In This Article Satipaṭṭhāna-sutta

  • Introduction
  • Translations of Pāli Versions
  • Translations of Chinese Parallels
  • Studies of the Satipaṭṭhāna-sutta
  • Practice Instructions Based on the Satipaṭṭhāna-sutta
  • Comparative Studies Based on the Chinese Parallels
  • Studies of the Saddharmasmṛtyupasthāna-sūtra
  • Studies of the Insight Meditation Revival in Asia
  • Studies of Mindfulness in the West

Buddhism Satipaṭṭhāna-sutta
by
Bhikkhu Anālayo
  • LAST MODIFIED: 31 March 2016
  • DOI: 10.1093/obo/9780195393521-0217

Introduction

The Satipaṭṭhāna-sutta, found as the tenth discourse in the Majjhima-nikāya of the Theravāda Pāli canon, is a central resource for instructions on the practice of mindfulness, on which see the separate Oxford Bibliographies article Sutta (Pāli/Theravada Canon). A closely similar discourse under the title Mahāsatipaṭṭhāna-sutta occurs as the twenty-second discourse in the Dīgha-nikāya of the Pāli canon, differing from the Satipaṭṭhāna-sutta in providing a more extensive coverage of the last of the meditative contemplations listed in both discourses, concerned with the four noble truths. The Satipaṭṭhāna-sutta has two parallels preserved in Chinese translation in discourse collections of other schools, namely, the ninety-eighth discourse in a Madhyama-āgama collection found in the Taishō edition as entry 26, probably based on an Indic original of Sarvāstivāda provenance, and the first discourse in chapter 12 of an Ekottarika-āgama collection found in the Taishō edition as entry 125, whose school affiliation is a matter of continuing discussion among scholars, the most often voiced hypothesis being a Mahāsāṃghika affiliation. The different versions agree in presenting the practice of satipaṭṭhāna as covering four areas of contemplation: body, feeling, mental states, and dharmas. Another and historically later text that takes up only the fourth of these is the Saddharmasmṛtyupasthāna-sūtra. The Satipaṭṭhāna-sutta has served as the basis for a revival of insight meditation in Buddhist Asia as well as influencing the clinical use of mindfulness in the West.

Translations of Pāli Versions

English translations of the Mahāsatipaṭṭhāna-sutta and the Satipaṭṭhāna-sutta can be found as part of renderings of their respective Pāli discourse collections, in the case of the Dīgha-nikāya in Rhys Davids 1910 and Walshe 1987 and in the case of the Majjhima-nikāya in Horner 1967 and Ñāṇamoli 2005. Another source of information on the practice of mindfulness is the Satipaṭṭhāna-saṃyutta, which has been translated in Bodhi 2000. The exegesis in the Pāli Abhidhamma on the Satipaṭṭhāna-sutta has been translated in Thiṭṭila 1969; the Pāli commentary on the Satipaṭṭhāna-sutta has been translated into German in Ñāṇaponika 1973 and into English in Soma 1981.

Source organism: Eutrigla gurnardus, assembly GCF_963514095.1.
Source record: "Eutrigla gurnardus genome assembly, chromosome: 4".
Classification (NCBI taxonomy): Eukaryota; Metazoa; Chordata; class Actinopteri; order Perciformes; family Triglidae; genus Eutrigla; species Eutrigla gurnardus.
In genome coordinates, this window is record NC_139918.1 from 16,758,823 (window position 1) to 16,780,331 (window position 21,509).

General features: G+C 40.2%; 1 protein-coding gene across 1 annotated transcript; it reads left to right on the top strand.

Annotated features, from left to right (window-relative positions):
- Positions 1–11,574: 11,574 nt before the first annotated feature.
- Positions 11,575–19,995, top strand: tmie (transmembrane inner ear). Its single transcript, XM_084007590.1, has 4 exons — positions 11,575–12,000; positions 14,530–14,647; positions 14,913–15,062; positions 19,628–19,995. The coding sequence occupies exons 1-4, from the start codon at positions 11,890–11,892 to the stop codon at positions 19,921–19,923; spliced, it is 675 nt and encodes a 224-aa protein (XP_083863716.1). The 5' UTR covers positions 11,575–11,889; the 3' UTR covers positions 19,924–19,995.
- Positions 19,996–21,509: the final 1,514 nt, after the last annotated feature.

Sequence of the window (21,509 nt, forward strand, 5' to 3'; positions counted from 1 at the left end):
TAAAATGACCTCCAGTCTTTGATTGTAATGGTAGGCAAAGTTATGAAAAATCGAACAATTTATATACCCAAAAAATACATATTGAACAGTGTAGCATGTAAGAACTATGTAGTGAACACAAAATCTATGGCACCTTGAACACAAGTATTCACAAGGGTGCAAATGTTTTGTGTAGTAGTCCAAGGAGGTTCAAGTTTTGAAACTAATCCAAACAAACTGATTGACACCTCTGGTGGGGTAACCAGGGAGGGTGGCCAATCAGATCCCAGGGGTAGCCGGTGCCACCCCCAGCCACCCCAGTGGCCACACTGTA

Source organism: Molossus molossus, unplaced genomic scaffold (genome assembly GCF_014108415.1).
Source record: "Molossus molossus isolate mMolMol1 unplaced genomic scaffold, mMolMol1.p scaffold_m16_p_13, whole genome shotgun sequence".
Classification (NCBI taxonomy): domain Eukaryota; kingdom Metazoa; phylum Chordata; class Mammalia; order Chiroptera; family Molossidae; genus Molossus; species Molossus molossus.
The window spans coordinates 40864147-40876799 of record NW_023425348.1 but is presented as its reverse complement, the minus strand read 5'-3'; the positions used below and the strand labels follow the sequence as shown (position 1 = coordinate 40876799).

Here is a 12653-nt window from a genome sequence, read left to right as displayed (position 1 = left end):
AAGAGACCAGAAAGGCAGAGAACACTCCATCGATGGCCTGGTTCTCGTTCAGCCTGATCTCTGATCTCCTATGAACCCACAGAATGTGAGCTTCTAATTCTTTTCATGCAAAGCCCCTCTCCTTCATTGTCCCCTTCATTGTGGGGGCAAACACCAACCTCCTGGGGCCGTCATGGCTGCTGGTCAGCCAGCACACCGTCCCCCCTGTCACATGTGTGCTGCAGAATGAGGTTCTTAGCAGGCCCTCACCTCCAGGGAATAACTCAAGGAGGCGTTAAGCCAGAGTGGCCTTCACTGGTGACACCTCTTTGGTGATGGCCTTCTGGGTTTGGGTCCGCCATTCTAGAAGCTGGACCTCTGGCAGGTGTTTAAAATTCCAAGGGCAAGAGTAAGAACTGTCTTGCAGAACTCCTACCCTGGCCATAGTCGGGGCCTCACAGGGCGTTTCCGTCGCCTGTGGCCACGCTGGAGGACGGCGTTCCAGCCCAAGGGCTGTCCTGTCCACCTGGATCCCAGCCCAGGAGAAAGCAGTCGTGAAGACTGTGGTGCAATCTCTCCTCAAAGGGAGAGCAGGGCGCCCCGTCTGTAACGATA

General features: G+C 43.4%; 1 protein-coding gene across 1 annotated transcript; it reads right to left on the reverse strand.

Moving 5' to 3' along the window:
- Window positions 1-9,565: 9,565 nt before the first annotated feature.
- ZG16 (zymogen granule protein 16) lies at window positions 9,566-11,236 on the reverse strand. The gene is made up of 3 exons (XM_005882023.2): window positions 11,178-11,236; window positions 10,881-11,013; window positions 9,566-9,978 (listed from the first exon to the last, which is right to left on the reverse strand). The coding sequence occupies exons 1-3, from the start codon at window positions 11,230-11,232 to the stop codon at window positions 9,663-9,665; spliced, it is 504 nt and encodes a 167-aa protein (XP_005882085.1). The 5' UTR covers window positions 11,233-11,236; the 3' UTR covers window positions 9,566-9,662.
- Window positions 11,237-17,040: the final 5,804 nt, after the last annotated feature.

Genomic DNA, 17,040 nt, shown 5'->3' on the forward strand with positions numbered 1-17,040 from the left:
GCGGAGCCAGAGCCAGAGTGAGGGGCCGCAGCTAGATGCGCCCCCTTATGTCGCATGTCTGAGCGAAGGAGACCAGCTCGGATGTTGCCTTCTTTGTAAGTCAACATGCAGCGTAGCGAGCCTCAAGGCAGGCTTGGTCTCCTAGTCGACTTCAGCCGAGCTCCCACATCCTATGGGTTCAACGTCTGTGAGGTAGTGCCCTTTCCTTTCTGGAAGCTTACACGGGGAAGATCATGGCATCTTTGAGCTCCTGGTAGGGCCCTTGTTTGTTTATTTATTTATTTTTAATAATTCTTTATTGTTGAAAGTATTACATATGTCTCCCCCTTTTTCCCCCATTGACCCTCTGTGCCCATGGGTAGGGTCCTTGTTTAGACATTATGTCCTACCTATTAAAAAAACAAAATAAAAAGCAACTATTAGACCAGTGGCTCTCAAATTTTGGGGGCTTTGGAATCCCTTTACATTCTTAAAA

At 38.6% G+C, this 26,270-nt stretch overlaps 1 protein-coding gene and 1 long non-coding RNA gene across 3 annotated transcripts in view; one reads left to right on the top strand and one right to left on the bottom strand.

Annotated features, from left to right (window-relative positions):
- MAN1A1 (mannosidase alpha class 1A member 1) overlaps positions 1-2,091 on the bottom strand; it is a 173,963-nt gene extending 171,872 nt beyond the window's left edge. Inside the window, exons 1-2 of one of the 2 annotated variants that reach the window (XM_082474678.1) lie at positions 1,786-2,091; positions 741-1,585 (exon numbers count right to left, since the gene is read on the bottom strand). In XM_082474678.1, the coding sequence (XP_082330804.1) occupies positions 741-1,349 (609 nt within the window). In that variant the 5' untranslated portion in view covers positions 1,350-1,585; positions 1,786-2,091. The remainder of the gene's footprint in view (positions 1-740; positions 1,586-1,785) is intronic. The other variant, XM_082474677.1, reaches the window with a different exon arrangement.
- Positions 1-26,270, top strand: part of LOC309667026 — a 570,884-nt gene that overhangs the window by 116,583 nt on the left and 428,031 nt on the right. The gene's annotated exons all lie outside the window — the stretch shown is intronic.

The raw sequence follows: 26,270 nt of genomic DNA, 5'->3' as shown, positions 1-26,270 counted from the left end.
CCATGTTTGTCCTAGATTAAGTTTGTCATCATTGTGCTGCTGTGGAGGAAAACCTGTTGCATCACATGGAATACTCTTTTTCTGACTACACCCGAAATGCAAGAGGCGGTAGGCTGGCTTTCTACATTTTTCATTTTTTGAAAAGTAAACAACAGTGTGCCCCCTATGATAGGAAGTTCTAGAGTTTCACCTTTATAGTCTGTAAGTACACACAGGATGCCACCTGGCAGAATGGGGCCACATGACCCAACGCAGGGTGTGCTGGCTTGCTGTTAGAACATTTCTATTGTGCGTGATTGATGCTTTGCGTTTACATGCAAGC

• Bodhi, trans. “Connected Discourses on the Establishments of Mindfulness.” In The Connected Discourses of the Buddha: A New Translation of the Saṃyutta Nikāya. Vol. 2. Edited by Bhikkhu Bodhi, 1627–1667. Boston: Wisdom, 2000.

    E-mail Citation »

    English translation of the Satipaṭṭhāna-saṃyutta.

  • Horner, I. B., trans. “Discourse on the Applications of Mindfulness (Satipaṭṭhānasutta).” In The Collection of the Middle Length Sayings (Majjhima-Nikāya). Vol. 1. Edited by I. B. Horner, 70–82. London: Pali Text Society, 1967.

    E-mail Citation »

    English translation of the Satipaṭṭhāna-sutta of the Majjhima-nikāya.

  • Ñāṇamoli, trans. “Satipaṭṭhāna Sutta: The Foundations of Mindfulness.” In The Middle Length Discourses of the Buddha: A Translation of the Majjhima Nikāya. Vol. 1. Edited by Bhikku Bodhi, 145–155. Boston: Wisdom, 2005.

    E-mail Citation »

    English translation of the Satipaṭṭhāna-sutta of the Majjhima-nikāya.

  • Ñāṇaponika, trans. Kommentar zur Lehrrede von den Grundlagen der Achtsamkeit (Satipaṭṭhāna), mit Subkommentar in Auswahl. Konstanz, Germany: Christiani, 1973.

    E-mail Citation »

    German translation of the commentary on the Satipaṭṭhāna-sutta together with excerpts from the sub-commentary. Originally published in 1951.

  • Rhys Davids, T. W., trans. “Mahāsatipaṭṭhāna Suttanta: Setting-up of Mindfulness.” In Dialogues of the Buddha. Vol. 2. Translated from the Pāli of the Dīgha Nikāya. Edited by T. W. Rhys Davids, 327–346. London: Oxford University Press, 1910.

    E-mail Citation »

    English translation of the Mahāsatipaṭṭhāna-sutta of the Dīgha-nikāya, preceded by a five-page introduction to the discourse.

  • Soma, trans. The Way of Mindfulness: The Satipaṭṭhāna Sutta Commentary. Kandy, Sri Lanka: Buddhist Publication Society, 1981.

    E-mail Citation »

    English translation of the commentary on the Satipaṭṭhāna-sutta, together with excerpts from the sub-commentary. Originally published in 1941.

  • Thiṭṭila, P. A., trans. “Analysis of the Foundation of Mindfulness.” In The Book of Analysis (Vibhaṅga): The Second Book of the Abhidhammapiṭaka. Translated from the Pāḷi of the Burmese Chaṭṭasaṅgīti Edition. Edited by P. A. Thiṭṭila, 251–270. London: Pali Text Society, 1969.

    E-mail Citation »

    English translation of the exegesis on the Satipaṭṭhāna-sutta in the Vibhaṅga, the second book in the Pāli Abhidhamma collection.

  • Walshe, Maurice, trans. “Mahāsatipaṭṭhāna Sutta: The Greater Discourse on the Foundations of Mindfulness.” In Thus Have I Heard: The Long Discourses of the Buddha. Edited by M. Walshe, 335–350. London: Wisdom, 1987.

    E-mail Citation »

    English translation of the Mahāsatipaṭṭhāna-sutta of the Dīgha-nikāya.

back to top

Users without a subscription are not able to see the full content on this page. Please subscribe or login.

How to Subscribe

Oxford Bibliographies Online is available by subscription and perpetual access to institutions. For more information or to contact an Oxford Sales Representative click here.

Article

Up

Down